According to the recent popular paper “There is plenty of room at the top”1, SW tuning will be one of the key drivers for performance gains in the near future. The growth of a single-threaded performance of modern HW is slowing down, that’s why SW tuning will become more important than it has been for the last 40 years.
Concepts are a revolutionary approach for writing templates! They allow you to put constraints on template parameters that improve the readability of code, speed up compilation time, and give better error messages.
Read on and learn how to use them in your code!
What is a concept? In short, a concept is a set of constraints on template parameters evaluated at compile time.
Before C++17, we had a few quite ugly-looking ways to write static if (if that works at compile time). For example, you could use tag dispatching or SFINAE. Fortunately, that’s changed, and we can now benefit from if constexpr and Concepts!
Let’s see how we can use it and replace some std::enable_if code.
Between 2018 and 2020, I released several articles with top 5 proposals just around a new ISO C++ meeting happened. Since March 2020, this pattern broke as the meeting went online. Why not restart the series? :) We can look at the recent papers from a whole Quarter.
When you create a model for your domain, C++ offers you flexibility and increates type-safety with so-called Strong Types. Rather than working with simple built-in types, you can create a set of well-defined classes that better suits your needs. In a new blog post, you can see one concrete example of such a design practice.
constexpr has become a major feature for compile-time programming in C++. Introduced in a simple form in C++11 evolved into almost another “sub-language”, an alternative to regular template code. In C++20 you can even use std::vector and std::string in constexpr context!
In this article, I’d like to discuss constexpr memory allocations, a building block for std::vector.
Currently, as of C++20, there’s no support for so called non-terminal variadic arguments. For example, we cannot write:
template <class ...Args> void func(Args&& ...args, int num=42); func(10, 20); // error As you can see, I wanted 10 and 20 to be passed as ...args and 42 as a default value for num.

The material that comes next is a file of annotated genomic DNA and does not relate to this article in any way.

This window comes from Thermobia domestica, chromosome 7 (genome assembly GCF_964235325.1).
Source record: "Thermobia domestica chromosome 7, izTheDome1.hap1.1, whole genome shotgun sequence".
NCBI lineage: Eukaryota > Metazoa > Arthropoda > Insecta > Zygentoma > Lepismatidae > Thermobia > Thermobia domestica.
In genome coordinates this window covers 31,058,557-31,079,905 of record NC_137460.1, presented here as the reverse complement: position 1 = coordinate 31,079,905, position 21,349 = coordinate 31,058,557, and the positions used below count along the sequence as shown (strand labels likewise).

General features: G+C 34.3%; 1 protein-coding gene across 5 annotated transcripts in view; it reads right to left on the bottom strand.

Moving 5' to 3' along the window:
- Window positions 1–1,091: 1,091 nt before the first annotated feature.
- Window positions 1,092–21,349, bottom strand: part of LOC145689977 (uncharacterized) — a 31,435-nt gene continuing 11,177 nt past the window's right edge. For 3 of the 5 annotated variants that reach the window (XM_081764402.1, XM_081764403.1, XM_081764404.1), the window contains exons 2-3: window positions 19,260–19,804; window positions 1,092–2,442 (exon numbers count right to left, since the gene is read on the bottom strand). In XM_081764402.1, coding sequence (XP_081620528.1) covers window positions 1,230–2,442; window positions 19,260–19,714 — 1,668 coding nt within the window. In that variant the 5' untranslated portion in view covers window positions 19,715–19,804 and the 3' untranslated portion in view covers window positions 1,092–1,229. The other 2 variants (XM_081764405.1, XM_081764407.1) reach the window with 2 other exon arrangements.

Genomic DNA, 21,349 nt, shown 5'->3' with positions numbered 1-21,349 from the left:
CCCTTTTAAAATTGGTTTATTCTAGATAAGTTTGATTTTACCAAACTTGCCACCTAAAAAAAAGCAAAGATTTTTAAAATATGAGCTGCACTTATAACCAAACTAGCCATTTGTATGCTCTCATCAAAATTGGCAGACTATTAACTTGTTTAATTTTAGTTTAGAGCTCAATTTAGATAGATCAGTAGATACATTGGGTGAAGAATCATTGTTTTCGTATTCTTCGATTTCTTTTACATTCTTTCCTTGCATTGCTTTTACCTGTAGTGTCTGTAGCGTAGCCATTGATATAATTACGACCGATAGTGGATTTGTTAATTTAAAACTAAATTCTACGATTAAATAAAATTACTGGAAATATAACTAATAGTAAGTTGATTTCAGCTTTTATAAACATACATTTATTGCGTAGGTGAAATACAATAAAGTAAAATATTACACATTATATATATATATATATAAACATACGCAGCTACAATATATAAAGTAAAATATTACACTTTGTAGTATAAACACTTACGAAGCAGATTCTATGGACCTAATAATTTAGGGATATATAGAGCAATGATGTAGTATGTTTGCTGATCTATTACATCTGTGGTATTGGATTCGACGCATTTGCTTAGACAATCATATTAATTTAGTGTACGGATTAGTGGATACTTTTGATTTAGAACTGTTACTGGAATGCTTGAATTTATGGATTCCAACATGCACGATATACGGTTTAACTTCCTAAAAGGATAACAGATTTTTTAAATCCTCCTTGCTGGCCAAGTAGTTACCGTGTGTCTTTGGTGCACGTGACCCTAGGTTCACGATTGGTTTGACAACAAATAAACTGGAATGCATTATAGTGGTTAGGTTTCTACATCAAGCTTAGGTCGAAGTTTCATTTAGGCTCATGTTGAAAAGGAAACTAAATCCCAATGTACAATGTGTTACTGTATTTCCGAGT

No matter how proficient you are, I think, you might still use one of the primary methods of debugging: trace values using printf, TRACE, outputDebugString, etc… and then scan the output while debugging.
Adding information about the line number and the file where the log message comes from is a very efficient method that might save you a lot of time.
Thanks to lots of CPU cores available even in basic computer system we can significantly speed up compilation our projects. In a new article, you can look at techniques and experiments with building things faster in C++ Builder and a well-known free IDE DevC++.
This is an adapted guest post by Eli M and supported by Embarcadero.
In a blog post about a dozen ways to filter elements, I mentioned only serial versions of the code. But how about leveraging concurrency? Maybe we can throw some more threads and async tasks and complete the copy faster?
For example, I have 6 cores on my machine, so it would be nice to see, like 5x speedup over the sequential copy?
While C++11 is with us for a decade now, it’s good to go back and recall some of its best features. Today I’d like to consider override and final keywords which add a crucial safety when you build class hierarchies with lots of virtual member functions.
See how to prevent common bugs, and how to leverage tools to make your code safer.
I’m happy to announce the print/paperback version of C++ Lambda Story! After more than a year of updates and smaller changes, the whole project is completed! You can now purchase the book in lots of different formats. See details of this major update and also take part in a giveaway and get the book for free :)